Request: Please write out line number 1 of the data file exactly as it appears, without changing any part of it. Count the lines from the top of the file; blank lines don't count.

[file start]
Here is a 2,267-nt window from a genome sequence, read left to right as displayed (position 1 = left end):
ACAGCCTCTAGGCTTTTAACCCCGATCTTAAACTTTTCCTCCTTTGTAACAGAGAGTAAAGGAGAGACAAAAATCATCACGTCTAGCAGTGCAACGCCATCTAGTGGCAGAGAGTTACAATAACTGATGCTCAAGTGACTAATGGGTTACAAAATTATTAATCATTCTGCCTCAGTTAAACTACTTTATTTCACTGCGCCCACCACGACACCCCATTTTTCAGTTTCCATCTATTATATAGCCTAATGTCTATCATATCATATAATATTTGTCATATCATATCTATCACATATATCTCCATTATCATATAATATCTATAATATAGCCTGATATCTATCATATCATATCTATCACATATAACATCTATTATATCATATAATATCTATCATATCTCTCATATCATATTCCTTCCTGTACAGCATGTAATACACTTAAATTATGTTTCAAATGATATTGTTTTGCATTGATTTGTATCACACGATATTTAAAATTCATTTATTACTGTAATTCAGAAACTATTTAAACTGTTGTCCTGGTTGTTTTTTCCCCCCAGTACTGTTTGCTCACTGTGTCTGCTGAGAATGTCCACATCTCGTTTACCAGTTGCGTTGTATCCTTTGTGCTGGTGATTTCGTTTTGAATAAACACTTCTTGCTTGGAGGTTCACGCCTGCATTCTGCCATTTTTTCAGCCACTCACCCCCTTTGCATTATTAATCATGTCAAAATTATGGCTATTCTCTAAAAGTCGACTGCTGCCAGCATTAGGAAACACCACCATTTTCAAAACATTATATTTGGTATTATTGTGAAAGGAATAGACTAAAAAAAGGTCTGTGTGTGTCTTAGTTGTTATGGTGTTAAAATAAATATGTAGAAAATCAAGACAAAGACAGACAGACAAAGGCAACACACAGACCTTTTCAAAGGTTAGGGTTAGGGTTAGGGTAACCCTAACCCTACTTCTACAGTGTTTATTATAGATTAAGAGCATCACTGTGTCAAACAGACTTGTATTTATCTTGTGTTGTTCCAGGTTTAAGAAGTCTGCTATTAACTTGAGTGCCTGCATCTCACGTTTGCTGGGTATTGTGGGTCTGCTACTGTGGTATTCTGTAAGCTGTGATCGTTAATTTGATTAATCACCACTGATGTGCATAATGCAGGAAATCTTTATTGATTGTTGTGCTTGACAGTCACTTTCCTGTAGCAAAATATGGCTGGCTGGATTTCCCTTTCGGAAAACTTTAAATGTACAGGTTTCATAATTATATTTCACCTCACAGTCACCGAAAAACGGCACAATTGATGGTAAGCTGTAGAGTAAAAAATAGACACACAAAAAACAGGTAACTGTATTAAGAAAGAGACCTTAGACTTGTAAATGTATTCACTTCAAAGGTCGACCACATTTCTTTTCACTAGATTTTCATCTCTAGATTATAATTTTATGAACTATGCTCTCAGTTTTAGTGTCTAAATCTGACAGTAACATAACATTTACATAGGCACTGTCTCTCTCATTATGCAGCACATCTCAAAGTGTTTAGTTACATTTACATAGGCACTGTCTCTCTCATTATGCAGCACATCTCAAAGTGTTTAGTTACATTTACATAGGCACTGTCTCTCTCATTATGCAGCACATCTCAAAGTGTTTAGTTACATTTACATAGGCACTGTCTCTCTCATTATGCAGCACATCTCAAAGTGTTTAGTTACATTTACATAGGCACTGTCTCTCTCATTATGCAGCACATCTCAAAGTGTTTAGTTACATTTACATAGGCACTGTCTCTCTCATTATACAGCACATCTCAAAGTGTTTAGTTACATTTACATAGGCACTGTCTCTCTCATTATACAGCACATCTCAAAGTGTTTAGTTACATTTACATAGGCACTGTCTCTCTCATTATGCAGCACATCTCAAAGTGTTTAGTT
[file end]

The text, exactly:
Here is a 2,267-nt window from a genome sequence, read left to right as displayed (position 1 = left end):